Jesus Was Tempted By Satan. Or Was He?

For as long as I can remember, I’ve always been confused by the Temptations of Jesus in Matthew 4. 

Not the fact that Jesus was tempted. I got that. 

But the temptations themselves were always a little curious to me. After all, how is it fair that God Himself could be tempted by things that seemed so…minor? He’s the Creator of the Universe; why would turning stones into bread be a “temptation”?

One thing I know about these temptations though is that they’re designed to show the relatability of Jesus. He never asked us to do anything He Himself didn’t do, so going through a deliberate temptation — and succeeding — gives us confidence that we can too.

The Three Temptations of Jesus

A lot of people have speculated why there were three temptations of Jesus. Why not four? Is there some significance to the number three, such as the three members of the Godhead?

I’m not sure about any of that; moreover, I think any argument as to why that number is basically pure speculation.

However, I do know that there is more happening during these temptations than meets the eye.

“Turn These Stones Into Bread”

Satan’s request for Jesus to “turn these stones into bread” was met with a straightforward answer: “Man shall not live by bread alone.”

Truthfully, it wasn’t bread that was on Jesus’ mind at all. The real problem was that Satan said “IF you’re the Son of God.” In other words, prove who You are by doing something relatively insignificant.

This challenge places Satan in the driver’s seat. Jesus doesn’t need to “prove” Himself to Satan, who knew better than most what Jesus was. Moreover, He had spent the last 40 days fasting. If He hadn’t broken His fast by now, He certainly wasn’t going to do it to win an argument with Satan.

“Throw Yourself Down”

Next, Satan challenges God’s protection by telling Jesus to throw Himself off of the Temple. Would God the Father protect Him?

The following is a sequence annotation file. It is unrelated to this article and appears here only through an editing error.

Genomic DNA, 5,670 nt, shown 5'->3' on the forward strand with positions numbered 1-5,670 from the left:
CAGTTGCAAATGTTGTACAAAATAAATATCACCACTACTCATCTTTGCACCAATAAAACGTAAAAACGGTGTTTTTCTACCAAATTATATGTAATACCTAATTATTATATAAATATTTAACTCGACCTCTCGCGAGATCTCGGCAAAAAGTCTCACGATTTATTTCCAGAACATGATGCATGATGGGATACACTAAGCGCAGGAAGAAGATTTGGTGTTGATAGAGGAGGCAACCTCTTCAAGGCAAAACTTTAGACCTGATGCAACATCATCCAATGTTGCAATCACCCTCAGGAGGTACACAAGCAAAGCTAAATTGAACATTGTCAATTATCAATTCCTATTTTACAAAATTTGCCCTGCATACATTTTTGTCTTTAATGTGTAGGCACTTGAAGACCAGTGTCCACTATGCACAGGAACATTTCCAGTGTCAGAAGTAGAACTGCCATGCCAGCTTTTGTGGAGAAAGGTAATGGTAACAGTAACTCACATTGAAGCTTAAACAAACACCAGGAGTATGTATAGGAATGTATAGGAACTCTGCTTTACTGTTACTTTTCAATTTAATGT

This brings to mind the challenge the Israelites made in the wilderness. “Why have you brought us up out of Egypt to die in the wilderness? For there is no food and no water, and we loathe this miserable food” (Numbers 21:5).

The Israelites’ blatant disrespect of God and His motives was a step too far. God had already brought them out of slavery, parted the Red Sea, destroyed the Egyptians, and provided sustenance for them. What right did they have to challenge His love?

Jesus’ response proves this exact point. Quoting Psalm 91:9-13, Jesus says “You shall not put the Lord to the test.” In other words, you are not going to force God’s hand by demanding He demonstrate His love over and over again. He already has done that millions of times. Have faith in those moments.

“Fall Down and Worship Me”

It’s the last temptation that, on the surface, appears to be the least enticing of all. Why would Jesus ever, under any circumstances, “fall down and worship” Satan?

Once you peel back the layers, though, it makes more sense than it seems.

If Satan is indeed the “ruler of this world” (John 12:31; 16:11) and Jesus came to “draw all men” unto Himself (John 12:32), then this offer by Satan represents a shortcut. Satan is offering to give everyone to Jesus without Him having to go through the Cross, do any more teaching. It’s all His — automatically.

But that would defeat the purpose, wouldn’t it? You can’t expect to redeem people from their sins by bowing the knee to the Father of lies (John 8:44). It’s a self-defeating proposition, no matter how “enticing” it may be.

Was Jesus Tempted By Any of This?